Epithelial-mesenchymal transition (EMT) plays an important role in the development of embryos and the maintenance of normal human tissue structure and function. Nowadays, more and more studies have shown that cellular plasticity is also regulated by this transition, and EMT is the most critical process in the initial phase of cancer metastasis.
"EMT is typically characterized as the loss of epithelial cell adhesion protein E-cadherin and cytokeratins together with the gain of mesenchymal-associated molecules [such as] N-cadherin, vimentin, and fibronectin." (Wu et al., 2016). Many researchers have studied these EMT-related biomarkers to determine their status in cancerous tissues. One of the important markers is known as Snail (or SNAI1), an inducible factor that may play a role in the recurrence of breast cancer by downregulating E-cadherin.
The Structure of SNAI1
The transcription factor SNAI1 can induce EMT processes and it was the first to be identified in the Snail family. The human SNAI1 gene is located on chromosome 20q12.3, is 5882 bp in length and contains 3 exons. The transcription product is about 2kb in length and encodes 264 amino acids. The zinc finger structure that contains four C2H2 groups at the end of the carboxyl group can play its role by directly binding to the E-box. SNAI1 is an unstable, easily degraded protein with a half-life of approximately 25 minutes.
Why is SNAI1 So Unstable?
The answer is simple, post-translational modification.
Post-translational modification of the SNAI1 protein affects its subcellular localization and stability. Studies have found that once SNAI1 is phosphorylated (possible at Ser-107, Ser-111, Ser-115, and Ser-119), it translocates from the nucleus into the cytoplasm, and subsequently causes phosphorylation (which disrupts the sequence motif) and involves in the ubiquitination of BTRC. The ubiquitination on Lys-98, Lys-137 and Lys-146 by FBXL14 and BTRC resulted in the degradation of SNAI1. BTRC-triggered ubiquitination requires GSK3B-mediated SNAI1 phosphorylation. The initiation of GSK3B-mediated phosphorylation sites require CSNK1E to phosphorylate the Ser-104 position of the SNAI1 sequence. Phosphorylation of the Ser-11 and Ser-92 positions of the SNAI1 protein positively regulates its ability to induce EMT and cell survival, respectively. By phosphorylating LATS2, mitotic stress, oncogenic stress or Hippo pathway activation occurs in the nucleus, and promotes nuclear retention and stabilization of total protein levels of SNAI1 cells. O-GlcNAcylation on Ser-112 is enhanced under hyperglycemic conditions by inhibiting the phosphorylation of GSK3B and stabilizing the SNAI1 protein. PARP1-mediated ADP-ribosylation increases the half-life of SNAI1 protein and may be involved in TGFB-induced up-regulation of SNAI1.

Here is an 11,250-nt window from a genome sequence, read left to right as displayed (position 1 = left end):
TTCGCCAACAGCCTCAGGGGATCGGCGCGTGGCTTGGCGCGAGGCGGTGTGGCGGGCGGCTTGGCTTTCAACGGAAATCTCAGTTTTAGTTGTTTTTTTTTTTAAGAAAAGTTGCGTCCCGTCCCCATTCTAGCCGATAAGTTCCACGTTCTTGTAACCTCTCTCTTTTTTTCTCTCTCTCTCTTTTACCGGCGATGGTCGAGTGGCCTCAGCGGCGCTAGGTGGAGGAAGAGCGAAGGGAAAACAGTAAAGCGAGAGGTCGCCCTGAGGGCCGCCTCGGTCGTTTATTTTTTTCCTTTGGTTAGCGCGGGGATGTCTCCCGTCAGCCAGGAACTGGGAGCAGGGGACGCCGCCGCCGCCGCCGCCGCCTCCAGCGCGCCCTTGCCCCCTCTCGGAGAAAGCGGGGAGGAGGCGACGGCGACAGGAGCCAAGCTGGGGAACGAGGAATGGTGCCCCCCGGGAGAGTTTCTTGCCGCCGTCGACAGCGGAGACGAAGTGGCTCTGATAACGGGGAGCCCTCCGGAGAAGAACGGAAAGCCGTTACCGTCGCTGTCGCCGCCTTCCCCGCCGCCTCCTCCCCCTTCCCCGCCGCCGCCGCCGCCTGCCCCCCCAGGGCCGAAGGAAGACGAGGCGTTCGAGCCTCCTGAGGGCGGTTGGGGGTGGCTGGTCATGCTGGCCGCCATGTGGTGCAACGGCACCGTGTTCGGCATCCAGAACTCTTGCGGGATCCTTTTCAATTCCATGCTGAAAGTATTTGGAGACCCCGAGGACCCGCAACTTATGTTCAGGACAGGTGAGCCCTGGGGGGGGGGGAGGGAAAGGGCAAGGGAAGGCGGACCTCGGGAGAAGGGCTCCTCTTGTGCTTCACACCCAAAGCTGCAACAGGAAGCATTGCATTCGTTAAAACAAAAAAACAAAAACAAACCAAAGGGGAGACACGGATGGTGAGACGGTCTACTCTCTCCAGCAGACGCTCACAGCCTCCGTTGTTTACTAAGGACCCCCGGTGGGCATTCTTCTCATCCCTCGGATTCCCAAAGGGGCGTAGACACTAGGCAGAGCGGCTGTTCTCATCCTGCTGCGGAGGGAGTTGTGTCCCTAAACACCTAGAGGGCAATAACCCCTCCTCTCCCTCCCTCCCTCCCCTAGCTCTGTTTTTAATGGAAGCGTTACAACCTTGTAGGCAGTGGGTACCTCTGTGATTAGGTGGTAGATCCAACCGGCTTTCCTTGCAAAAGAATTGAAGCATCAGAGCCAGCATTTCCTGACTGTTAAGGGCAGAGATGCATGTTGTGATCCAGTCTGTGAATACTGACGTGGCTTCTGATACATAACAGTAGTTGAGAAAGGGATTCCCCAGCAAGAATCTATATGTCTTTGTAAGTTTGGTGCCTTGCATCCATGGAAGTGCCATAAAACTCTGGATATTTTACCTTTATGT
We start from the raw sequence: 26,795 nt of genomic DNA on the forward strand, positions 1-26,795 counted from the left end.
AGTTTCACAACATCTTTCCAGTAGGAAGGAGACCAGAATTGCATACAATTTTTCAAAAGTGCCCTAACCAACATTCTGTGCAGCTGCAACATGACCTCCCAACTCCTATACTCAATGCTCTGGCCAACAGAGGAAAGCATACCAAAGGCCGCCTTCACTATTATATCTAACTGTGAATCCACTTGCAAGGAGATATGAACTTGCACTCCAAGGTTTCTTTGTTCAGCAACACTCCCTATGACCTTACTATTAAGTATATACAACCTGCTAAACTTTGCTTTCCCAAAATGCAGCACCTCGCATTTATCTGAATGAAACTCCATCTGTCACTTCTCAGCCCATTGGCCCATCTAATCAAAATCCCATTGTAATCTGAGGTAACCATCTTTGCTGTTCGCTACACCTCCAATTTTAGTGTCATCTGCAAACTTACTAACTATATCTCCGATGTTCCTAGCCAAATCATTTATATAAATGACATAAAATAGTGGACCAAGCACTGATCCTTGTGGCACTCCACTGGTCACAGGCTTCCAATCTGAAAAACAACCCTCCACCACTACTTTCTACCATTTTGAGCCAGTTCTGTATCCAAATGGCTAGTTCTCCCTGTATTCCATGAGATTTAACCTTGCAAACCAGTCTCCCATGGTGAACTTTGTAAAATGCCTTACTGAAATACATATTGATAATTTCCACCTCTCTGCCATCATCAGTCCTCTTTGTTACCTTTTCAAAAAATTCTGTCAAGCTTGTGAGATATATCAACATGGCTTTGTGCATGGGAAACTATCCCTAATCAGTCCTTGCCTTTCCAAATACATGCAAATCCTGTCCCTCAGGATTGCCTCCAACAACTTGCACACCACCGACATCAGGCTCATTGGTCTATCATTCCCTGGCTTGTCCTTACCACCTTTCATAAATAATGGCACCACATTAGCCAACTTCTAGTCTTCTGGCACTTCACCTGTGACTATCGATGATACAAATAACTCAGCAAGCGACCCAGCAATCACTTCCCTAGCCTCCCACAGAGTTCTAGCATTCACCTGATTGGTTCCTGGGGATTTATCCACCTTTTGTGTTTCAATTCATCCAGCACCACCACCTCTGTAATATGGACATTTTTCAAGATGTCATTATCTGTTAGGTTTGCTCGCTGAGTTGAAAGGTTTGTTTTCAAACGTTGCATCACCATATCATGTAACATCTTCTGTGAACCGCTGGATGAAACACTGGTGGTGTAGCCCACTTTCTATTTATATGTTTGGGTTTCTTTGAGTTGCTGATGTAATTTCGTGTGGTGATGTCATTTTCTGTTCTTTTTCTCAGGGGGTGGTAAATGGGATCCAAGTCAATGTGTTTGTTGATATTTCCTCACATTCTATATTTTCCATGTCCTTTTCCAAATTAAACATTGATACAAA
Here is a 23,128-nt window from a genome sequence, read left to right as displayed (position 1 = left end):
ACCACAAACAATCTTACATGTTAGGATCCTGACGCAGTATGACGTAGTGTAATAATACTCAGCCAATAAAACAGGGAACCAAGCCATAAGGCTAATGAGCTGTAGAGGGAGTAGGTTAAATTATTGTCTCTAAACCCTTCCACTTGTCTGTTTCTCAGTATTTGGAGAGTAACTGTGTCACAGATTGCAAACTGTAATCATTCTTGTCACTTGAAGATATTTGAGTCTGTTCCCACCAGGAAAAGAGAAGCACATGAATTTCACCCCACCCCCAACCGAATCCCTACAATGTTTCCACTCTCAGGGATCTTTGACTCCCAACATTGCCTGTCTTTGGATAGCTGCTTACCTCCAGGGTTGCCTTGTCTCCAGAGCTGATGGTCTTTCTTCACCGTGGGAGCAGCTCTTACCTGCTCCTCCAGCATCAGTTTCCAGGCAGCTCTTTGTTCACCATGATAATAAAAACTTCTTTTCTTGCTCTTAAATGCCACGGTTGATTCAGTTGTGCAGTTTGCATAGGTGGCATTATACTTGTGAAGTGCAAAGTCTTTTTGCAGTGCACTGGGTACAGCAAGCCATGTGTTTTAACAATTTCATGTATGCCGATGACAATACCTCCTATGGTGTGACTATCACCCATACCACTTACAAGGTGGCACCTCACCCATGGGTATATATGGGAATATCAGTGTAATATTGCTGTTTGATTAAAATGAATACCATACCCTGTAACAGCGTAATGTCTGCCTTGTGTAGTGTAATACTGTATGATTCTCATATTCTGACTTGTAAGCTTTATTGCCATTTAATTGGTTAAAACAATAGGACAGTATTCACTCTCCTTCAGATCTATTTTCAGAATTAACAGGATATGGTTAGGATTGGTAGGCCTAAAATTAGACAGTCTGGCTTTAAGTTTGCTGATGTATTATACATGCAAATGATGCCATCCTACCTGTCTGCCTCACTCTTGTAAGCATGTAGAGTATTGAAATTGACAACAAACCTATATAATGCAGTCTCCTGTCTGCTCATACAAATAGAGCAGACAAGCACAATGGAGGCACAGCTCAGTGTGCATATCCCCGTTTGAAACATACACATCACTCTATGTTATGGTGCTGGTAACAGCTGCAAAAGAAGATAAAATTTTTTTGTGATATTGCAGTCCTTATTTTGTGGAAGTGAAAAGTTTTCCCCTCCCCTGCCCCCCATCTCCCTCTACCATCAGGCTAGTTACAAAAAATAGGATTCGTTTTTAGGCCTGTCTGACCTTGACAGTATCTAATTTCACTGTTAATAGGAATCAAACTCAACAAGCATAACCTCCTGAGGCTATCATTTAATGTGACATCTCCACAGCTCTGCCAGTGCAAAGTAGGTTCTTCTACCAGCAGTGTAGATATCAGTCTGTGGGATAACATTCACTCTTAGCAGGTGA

Functions of SNAI1
The zinc finger structure of SNAI1 can specifically bind to the E-box (such as E-cadherin) that is upstream of the target gene promoter and inhibit the activity of the target gene promoter to decrease its expression. Thus, it induces the EMT process. The SNAI1-induced EMT process plays an important role in many physiological and pathological processes, such as embryonic development, wound healing, cell differentiation, cell migration, and tumor metastasis. Presently, the role of SNAI1 in tumor progression is attracting more and more attention. It is generally believed that SNAI1 promotes tumor cell invasion and metastasis by inducing EMT and plays an important role in the early stage of tumor metastasis. A large number of experiments have demonstrated that upregulation of SNAI1 expression is accompanied by changes in the localization of SNAI1 cells in most tumor tissues. At the same time, SNAI1 can also upregulate epithelial cell markers to complete the corresponding physiology or pathological function. The cell markers include desmoplakin, epithelial mucin 1 (Muc-1) and cytokeratin 18 (CK-18), and regulate interstitial cell markers such as vimentin, fibronectin and lymphoid enhancer-binding factor 1 (LEF1) and Zinc finger E-box-binding homeobox 1 (ZEB1), etc. The target genes currently found for SNAI1 include E-cadherin, Occludin, Claudin-1, Claudin-3, Claudin-4, Claudin-7, ZO-1, MMP-2, MMP-9, among others. In addition to breast cancer and colon cancer, upregulation of SNAI1 expression can be detected along with the downregulation of E-cadherin in most tumor tissues, including gastric cancer, pancreatic cancer, liver cancer, colon cancer, oral squamous cell carcinoma, and melanoma.
Since the SNAI1 protein plays an important role in the development of cancer, it is expected to be an evaluation index for the risk of cancer metastasis. This is beneficial to the clinical treatment of cancer and the monitoring of chemotherapeutic resistance.